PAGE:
Prophet or Madman?
Posted by foryourfaith on January 12, 2010
According to religious tradition, Ezekiel was a holy man whose revelations penetrated mysteries of the cosmos. Thus, the very grotesqueness of his visions testify to extraordinary prophetic gifts. Ezekiel’s uniqueness as a prophet will strike the reader at the very outset of the book, which describes his consecration as a prophet. Standing by a canal in Babylonia, Ezekiel sensed “the hand of the Lord” upon him and saw “a great cloud, with brightness round it, and fire slashing forth continually, and in the midst of the fire, as it were gleaming bronze” (1:3-4).
Then there appeared to him four creatures, each of which had four faces and four wings. There were hands under the wings, and, of the four faces, one was human, another that of al ion, the third that of an ox, and the fourth that of an eagle. Hovering above these strange forms was “the appearance of the likeness of the glory of the Lord” (1:28). Since the meaning of Ezekiel’s vision is unintelligible in any literal sense, it has formed the basis for mystical speculation for centuries, with each textual detail interpreted symbolically.
Ezekiel’s career and teachings are rooted in the historical context in which he lived. Since he gives specific dates for many of his prophecies, it is not difficult to trace the general connection between his career and the events of his time.
In 605 BC Nebuchadnezzar ascended to the throne of Babylonia and eventually established control over much of the Near East. In 597 BC the Babylonians took Jerusalem after a long siege and deported the king and much of the aristocracy. Ezekiel, a learned member of a priestly family, was presumably among those exiled to Babylonia. Both the plain sense of the biblical text and the weight of current scholarly opinion hold that Ezekiel did not begin to prophesy until his arrival in Babylonia. His career, then, was probably confined entirely to the conditions of exile.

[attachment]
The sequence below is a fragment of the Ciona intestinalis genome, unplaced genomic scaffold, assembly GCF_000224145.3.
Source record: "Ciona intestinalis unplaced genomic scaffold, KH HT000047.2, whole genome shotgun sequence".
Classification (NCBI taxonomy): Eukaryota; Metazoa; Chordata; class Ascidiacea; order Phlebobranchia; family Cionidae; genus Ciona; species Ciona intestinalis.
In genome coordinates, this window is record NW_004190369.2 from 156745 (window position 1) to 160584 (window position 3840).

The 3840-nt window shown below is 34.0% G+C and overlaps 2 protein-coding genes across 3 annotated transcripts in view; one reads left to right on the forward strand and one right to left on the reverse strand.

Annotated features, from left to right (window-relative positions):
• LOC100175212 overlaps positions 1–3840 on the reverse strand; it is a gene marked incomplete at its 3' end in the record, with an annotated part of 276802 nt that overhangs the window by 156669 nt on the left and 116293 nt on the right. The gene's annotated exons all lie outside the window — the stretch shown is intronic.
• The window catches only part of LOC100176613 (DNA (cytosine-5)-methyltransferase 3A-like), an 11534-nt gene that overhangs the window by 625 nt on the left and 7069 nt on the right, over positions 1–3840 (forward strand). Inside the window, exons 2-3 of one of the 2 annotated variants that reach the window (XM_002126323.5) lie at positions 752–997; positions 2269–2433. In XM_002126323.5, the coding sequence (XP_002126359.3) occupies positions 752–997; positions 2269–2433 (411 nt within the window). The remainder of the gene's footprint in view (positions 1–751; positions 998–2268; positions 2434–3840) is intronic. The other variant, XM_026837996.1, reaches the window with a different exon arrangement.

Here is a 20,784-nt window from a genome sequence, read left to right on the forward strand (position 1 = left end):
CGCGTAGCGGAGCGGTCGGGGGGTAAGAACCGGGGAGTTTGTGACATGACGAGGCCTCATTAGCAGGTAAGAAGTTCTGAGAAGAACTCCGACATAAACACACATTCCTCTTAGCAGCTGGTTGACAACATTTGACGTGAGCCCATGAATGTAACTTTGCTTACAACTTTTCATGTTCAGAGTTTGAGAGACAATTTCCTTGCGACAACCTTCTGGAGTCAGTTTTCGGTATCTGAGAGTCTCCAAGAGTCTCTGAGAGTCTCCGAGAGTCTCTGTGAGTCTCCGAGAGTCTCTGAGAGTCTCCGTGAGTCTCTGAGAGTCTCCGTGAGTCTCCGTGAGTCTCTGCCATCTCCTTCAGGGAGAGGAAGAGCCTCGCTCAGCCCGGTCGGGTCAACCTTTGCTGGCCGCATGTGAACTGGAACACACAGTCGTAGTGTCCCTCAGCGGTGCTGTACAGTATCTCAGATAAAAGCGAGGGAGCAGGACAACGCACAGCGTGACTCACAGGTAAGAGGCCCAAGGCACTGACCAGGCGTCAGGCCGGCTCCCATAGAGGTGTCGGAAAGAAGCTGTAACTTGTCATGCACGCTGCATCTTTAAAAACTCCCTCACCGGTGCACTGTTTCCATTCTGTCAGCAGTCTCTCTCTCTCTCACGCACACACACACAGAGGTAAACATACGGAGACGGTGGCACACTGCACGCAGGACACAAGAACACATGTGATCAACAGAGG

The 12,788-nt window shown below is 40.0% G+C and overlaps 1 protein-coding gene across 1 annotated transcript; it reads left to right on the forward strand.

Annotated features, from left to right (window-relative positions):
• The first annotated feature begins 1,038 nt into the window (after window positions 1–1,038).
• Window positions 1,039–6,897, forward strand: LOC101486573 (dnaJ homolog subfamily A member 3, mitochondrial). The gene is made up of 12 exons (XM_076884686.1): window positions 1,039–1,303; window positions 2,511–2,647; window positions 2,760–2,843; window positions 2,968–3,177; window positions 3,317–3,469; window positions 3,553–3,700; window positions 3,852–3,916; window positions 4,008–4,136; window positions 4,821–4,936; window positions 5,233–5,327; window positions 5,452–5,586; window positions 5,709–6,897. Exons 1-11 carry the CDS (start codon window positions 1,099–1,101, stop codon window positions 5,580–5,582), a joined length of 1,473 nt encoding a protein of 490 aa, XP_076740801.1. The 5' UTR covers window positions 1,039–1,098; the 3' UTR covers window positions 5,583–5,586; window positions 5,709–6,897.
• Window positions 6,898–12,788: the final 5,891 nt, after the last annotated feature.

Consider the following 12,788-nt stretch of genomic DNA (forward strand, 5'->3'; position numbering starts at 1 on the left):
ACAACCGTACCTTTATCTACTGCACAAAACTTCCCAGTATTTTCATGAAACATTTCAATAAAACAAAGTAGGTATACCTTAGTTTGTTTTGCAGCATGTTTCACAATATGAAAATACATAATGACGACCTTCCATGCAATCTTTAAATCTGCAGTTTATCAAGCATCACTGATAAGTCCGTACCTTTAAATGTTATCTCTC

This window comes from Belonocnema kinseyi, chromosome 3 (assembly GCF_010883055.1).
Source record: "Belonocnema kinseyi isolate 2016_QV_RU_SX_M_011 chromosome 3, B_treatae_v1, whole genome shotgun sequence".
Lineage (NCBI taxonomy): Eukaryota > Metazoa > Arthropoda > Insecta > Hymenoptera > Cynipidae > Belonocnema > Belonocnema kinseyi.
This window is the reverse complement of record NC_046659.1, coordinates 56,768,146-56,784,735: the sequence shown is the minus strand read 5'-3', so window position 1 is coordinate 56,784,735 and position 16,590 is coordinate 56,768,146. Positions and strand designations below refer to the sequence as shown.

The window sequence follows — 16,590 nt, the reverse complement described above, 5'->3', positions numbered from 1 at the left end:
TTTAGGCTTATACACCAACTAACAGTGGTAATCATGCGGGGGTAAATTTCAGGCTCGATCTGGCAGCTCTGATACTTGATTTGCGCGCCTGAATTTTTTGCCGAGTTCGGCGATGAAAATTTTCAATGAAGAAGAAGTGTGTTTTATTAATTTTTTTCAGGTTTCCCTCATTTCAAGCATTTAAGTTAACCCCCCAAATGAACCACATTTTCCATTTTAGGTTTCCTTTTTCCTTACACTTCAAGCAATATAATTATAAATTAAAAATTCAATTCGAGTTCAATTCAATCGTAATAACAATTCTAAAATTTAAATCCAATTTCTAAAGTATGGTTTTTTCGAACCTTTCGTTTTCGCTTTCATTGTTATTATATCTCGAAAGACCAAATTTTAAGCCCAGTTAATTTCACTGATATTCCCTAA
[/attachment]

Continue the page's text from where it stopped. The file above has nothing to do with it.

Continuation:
The first half of the Book of Ezekiel consists of pessimistic prophecies warning that the remnant still living in Judah would soon be overwhelmed and captured. Ezekiel sought to counter the assumptions of many, in the homeland and in Babylonia, that there would be a quick restoration of Judean sovereignty. And he was right: the Judean revolt against Nebuchadnezzar brought not victory but utter calamity. In 587 BC the Babylonian forces captured Jerusalem, destroyed the Temple, and exiled many of the residents. The Kingdom of Judah had come to an end.
The rest of the Book of Ezekiel contains post-destruction prophecies of a more optimistic sort. Despite the sins that led to this catastrophe, the prophet taught, the Jews would be restored to their homeland, and the nations guilty of aiding in their downfall punished. The last several chapters of the book relate utopian visions of a regenerated Jewish people living an idyllic spiritual life in a united kingdom blessed by the presence of a new Temple in Jerusalem.
The Book of Ezekiel also contains visionary descriptions of events happening hundreds of miles from Babylonia, which may actually have taken place only in the prophet’s imagination. He relates being transported to the Jerusalem Temple, where he sees unspeakable abominations: 70 Jewish elders burn incense before pictures of “all kinds of creeping things, and loathsome beasts, and all the idols of the house of Israel,” women believe in the Babylonian god Tammuz, and men worship the sun.